The subject of gun ownership can be controversial, with each side having strong views. Many people who own guns cite safety as a main reason – to protect their homes and loved ones. However, what is intended to save a life can also be responsible for taking it – by accident and suicide.
Those who choose to own guns should follow these recommendations to help prevent accidents in the home:
- Firearms should be stored unloaded in a locked cabinet, safe, gun vault or storage case. The storage location should be inaccessible to children.
- Locking devices that render firearms inoperable can be used in addition to locked storage.
- Ammunition should be stored in a locked location separate from firearms and out of reach of children or other unauthorized persons.
- Always double check that firearms are unloaded when you remove them from storage. Accidents could occur if a family member borrows a gun and returns it to storage while still loaded.
- Talk to your children about guns and gun safety. By removing the mystery surrounding guns, your child will be far less curious about guns and more likely to follow safety rules.
- Make sure children understand the difference between a toy gun and a real gun, and the difference between “pretend” and real life.
Another aspect of guns and safety that can be easily overlooked is suicide by firearm. Suicide is the tenth leading cause of death in the U.S., and guns are the most common way that people die by suicide. In 2016, the U.S. had 14,415 firearm homicides and 22,938 firearm suicides.
Studies show that the majority of suicide attempts occur within three hours of people deciding to kill themselves. Because firearms are so lethal, only 10 percent of people who use them in a suicide attempt survive, compared to much lower rates for other methods. One of the key factors that determines whether someone will die by suicide during a time of crisis is access to lethal means.
Reducing Access to Lethal Means
“Means reduction” is reducing a suicidal person’s access to lethal means and is an important part of suicide prevention. Means reduction is based on several key facts:
- Many suicide attempts occur with little planning during a short-term crisis.
- Intent isn’t all that determines whether a person lives or dies – means also matter.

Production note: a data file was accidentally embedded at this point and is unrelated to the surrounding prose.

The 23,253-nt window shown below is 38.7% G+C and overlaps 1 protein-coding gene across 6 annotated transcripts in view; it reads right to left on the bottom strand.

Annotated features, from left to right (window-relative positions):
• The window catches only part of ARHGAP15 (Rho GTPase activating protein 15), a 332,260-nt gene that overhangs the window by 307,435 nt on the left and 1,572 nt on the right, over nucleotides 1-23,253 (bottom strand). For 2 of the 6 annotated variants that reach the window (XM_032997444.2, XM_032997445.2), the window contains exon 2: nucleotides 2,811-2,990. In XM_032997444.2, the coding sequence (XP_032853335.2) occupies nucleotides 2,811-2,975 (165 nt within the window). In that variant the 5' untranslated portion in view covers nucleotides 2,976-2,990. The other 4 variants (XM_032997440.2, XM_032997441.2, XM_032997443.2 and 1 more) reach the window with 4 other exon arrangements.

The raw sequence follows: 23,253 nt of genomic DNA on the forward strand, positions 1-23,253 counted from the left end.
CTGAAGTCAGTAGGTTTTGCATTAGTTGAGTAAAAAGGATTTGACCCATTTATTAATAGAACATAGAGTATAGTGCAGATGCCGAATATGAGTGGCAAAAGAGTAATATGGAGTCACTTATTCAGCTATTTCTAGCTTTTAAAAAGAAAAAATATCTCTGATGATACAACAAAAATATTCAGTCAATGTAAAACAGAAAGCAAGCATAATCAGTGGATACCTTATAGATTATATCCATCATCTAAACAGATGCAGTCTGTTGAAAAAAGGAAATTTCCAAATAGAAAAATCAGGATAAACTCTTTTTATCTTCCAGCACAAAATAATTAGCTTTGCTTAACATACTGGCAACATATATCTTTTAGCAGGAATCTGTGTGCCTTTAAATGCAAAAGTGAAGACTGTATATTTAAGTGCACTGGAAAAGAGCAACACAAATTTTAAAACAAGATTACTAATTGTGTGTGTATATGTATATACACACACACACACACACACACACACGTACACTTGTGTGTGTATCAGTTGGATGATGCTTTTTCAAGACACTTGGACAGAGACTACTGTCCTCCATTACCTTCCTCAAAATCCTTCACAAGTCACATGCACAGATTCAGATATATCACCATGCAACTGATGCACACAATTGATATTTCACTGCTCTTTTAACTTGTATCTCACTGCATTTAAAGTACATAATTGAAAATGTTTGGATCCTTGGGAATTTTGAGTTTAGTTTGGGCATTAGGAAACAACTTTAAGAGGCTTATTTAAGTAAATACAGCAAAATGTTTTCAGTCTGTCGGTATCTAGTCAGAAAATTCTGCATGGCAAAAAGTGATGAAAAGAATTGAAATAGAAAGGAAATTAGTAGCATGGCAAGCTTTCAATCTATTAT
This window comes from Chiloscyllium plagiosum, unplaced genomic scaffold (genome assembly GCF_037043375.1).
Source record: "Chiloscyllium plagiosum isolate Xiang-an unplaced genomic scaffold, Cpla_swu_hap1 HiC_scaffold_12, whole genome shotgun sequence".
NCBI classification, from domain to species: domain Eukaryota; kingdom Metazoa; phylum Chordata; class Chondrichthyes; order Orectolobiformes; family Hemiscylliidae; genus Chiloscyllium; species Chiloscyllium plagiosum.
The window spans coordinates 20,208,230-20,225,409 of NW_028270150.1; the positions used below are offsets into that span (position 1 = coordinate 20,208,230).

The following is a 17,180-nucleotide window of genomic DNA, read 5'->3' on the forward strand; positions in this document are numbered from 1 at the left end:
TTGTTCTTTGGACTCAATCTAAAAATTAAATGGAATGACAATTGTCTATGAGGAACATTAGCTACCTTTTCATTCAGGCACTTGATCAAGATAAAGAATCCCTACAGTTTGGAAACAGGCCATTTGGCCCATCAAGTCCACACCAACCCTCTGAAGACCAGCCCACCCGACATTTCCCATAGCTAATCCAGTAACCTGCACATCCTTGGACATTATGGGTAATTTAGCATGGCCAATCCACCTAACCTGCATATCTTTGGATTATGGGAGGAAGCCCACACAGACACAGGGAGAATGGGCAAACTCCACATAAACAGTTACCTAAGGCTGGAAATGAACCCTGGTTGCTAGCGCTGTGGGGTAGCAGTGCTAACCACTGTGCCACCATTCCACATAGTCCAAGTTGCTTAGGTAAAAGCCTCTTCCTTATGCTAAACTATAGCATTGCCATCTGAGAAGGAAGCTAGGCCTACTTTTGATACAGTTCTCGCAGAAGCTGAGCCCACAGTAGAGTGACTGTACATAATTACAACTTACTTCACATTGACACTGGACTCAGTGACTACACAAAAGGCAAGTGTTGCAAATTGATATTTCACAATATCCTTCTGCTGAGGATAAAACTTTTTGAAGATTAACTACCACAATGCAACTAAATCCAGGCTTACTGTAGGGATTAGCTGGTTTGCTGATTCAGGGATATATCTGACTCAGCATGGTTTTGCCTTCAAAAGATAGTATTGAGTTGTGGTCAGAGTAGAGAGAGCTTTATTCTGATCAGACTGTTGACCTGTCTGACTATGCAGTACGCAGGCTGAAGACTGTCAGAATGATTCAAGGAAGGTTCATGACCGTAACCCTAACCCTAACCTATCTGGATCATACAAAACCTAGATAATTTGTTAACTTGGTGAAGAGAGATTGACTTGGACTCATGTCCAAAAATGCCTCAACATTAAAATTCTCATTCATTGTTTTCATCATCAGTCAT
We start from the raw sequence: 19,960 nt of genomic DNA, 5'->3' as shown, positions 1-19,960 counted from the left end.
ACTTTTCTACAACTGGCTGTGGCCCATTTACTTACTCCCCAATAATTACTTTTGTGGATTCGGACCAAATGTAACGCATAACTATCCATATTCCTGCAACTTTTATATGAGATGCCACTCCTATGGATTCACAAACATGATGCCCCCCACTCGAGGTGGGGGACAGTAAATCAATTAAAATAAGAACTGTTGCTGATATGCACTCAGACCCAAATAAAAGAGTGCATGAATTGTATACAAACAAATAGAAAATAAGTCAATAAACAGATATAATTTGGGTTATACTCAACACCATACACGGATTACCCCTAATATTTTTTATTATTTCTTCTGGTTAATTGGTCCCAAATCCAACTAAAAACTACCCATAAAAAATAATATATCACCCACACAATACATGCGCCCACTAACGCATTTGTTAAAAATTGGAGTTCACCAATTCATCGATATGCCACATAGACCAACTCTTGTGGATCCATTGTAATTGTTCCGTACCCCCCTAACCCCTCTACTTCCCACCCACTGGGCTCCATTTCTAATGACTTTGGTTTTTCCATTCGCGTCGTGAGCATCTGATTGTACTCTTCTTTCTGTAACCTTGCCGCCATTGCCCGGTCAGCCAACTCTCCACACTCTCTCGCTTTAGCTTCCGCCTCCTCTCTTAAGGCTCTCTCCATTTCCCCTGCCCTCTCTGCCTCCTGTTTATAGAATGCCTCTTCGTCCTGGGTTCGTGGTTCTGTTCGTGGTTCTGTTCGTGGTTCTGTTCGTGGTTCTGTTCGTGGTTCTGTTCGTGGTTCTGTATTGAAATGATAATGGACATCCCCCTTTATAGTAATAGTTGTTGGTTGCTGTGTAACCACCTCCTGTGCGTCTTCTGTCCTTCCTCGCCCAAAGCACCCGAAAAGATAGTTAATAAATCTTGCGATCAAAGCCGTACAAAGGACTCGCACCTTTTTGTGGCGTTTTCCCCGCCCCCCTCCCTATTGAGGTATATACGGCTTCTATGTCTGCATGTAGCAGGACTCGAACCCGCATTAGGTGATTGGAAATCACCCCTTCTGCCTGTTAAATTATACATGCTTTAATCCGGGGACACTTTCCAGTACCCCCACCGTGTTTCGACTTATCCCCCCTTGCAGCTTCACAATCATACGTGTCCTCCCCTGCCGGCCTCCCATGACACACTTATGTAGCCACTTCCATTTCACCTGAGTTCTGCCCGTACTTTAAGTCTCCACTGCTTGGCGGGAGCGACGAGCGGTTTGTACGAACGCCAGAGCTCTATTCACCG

- Ninety percent of suicide survivors do NOT go on to die by suicide later.
- Firearms used in youth suicide usually belong to a parent.
If you suspect someone you care about may be a danger to themselves, take the following steps:
- Talk with the person. A discussion about removing lethal means can communicate that you care enough to take that extra step to ensure their safety.
- In the case of a household member or family member with access to your home, the safest option is to store your firearms away from home until the person has recovered.
- Do everything in your power to remove firearms from the person’s home. This is not about confiscation; it is a life-saving precaution. Once the crisis is over, the person can have their guns returned.
- If you are feeling at risk, give your gun to another person during an at-risk or crisis period.
Military Veterans at Risk
Veterans account for approximately 18 percent of adult suicide deaths in the U.S. but they are only 8.5 percent of the population. Approximately 20 veterans die each day by suicide. Veterans are even more likely than the general population to use a gun to commit suicide.
As the American Foundation for Suicide Prevention states, “By separating a suicidal person from their firearm even temporarily, you increase their chances for survival by removing a highly lethal method from their access. One of the important factors we can give a suicidal person is time: for the person to move out of the crisis moment and regain their usual healthier ways of coping; to receive help; for the attempt to be interrupted; or for the person to change their mind.”
If You Are in Crisis
National Suicide Prevention Lifeline – Call this 24/7 crisis hotline at 1-800-273-TALK (8255)
Crisis Text Line – Text TALK to 741-741 to text with a trained crisis counselor for free. Veterans can text 838255 to contact the Veterans Crisis Line.
[Jamie Becker is the LHSFNA’s Director of Health Promotion.]